Heath do you have a diagram of what you did? I'm pretty sure I know what you mean, but then again...
    Last edited: May 21, 2009
  15. duivendyk

    duivendyk Guest

    To seperate the SLA's&NMH's from the composite arrangement SLA+ NMH in series.Imagine 2 parallel strings,each consisting of 2 SLA and 2 NMH batteries in series.At the interconnection point in the middle of each string put a double throw switch that allows you to connect to either the original battery(of the same kind) or to the one of the other kind in the other string,crossing over so to speak.So with a double pole 2 position switch in the middle ,you can either have 2 batteries of the same kind in series,or two of different types.So that is not all that hard to do.I know little about charging NMH or Nicads in parallel strings except that it's not a good idea.
    Last edited by a moderator: May 22, 2009
  16. Fuzzo

    Fuzzo Member

    If I'm understanding you duivendyk, you're suggesting I make the NiMH into 6V packs and string those in parallel to each other and in series to a 6V SLA each. What's the advantage to that over just having 2 12 volt packs, SLA and NiMH in parallel? I can see that it would balance the internal resistance better.

    I have never tried this, but my assumption was that 2 batteries of the same voltage in parallel should end up pretty much balanced in their depletion under load, as the load would draw more from the battery with the higher voltage. Is this not correct?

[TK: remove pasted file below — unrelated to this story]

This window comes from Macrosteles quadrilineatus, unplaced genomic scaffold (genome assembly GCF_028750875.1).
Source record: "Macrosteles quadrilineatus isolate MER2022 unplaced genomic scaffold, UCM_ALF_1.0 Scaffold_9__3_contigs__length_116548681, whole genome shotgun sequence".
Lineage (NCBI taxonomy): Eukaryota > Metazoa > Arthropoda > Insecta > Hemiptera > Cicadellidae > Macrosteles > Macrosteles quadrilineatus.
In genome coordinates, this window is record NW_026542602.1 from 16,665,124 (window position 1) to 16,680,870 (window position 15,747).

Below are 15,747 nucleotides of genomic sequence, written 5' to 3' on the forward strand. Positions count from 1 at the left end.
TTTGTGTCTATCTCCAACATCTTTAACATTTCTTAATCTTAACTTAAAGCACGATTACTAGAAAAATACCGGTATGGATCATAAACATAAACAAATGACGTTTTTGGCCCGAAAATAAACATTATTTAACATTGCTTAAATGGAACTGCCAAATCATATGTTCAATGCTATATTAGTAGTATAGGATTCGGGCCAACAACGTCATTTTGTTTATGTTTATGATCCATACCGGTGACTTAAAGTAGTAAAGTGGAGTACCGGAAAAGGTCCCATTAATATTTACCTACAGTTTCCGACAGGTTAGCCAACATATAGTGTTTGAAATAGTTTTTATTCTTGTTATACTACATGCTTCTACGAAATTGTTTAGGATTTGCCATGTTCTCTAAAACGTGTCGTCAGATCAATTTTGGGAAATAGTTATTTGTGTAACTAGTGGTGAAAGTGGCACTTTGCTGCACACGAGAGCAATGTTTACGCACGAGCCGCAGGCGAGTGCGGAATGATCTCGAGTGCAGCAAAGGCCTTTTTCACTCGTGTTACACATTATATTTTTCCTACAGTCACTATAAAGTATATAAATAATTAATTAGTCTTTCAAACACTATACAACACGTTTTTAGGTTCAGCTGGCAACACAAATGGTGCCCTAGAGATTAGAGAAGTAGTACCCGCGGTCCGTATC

17. duivendyk

    duivendyk Guest

    Your assumption is not necessarily true,not if the two battery types have different internal resistances.Do you remember a previous post in which I pointed out that if you put two dissimilar batteries,A and B with the same nominal voltage and the same AH capacity in parallel but which have different internal resistances the current drawn by each divides as follows :
    IaxRa= IbxRb or Ia/Ib= Rb/Ra, so if for instance Rb= 0.8 Ra then Ia= 0.8 Ib,so the B battery with the lower internal resistance gets discharged more quickly.Of course if that battery had a higher AH capacity lets say 25% higher this would havebeen fine&dandy
    The internal resistance of a battery goes up as it discharges in fact that how the battery condition manfests itself,the noload voltage does not change all that much but the voltageunder load plummets.It so happens that Nicads don't show much voltage change under load until almost fully discharged and then collapse (Nmh might be similar)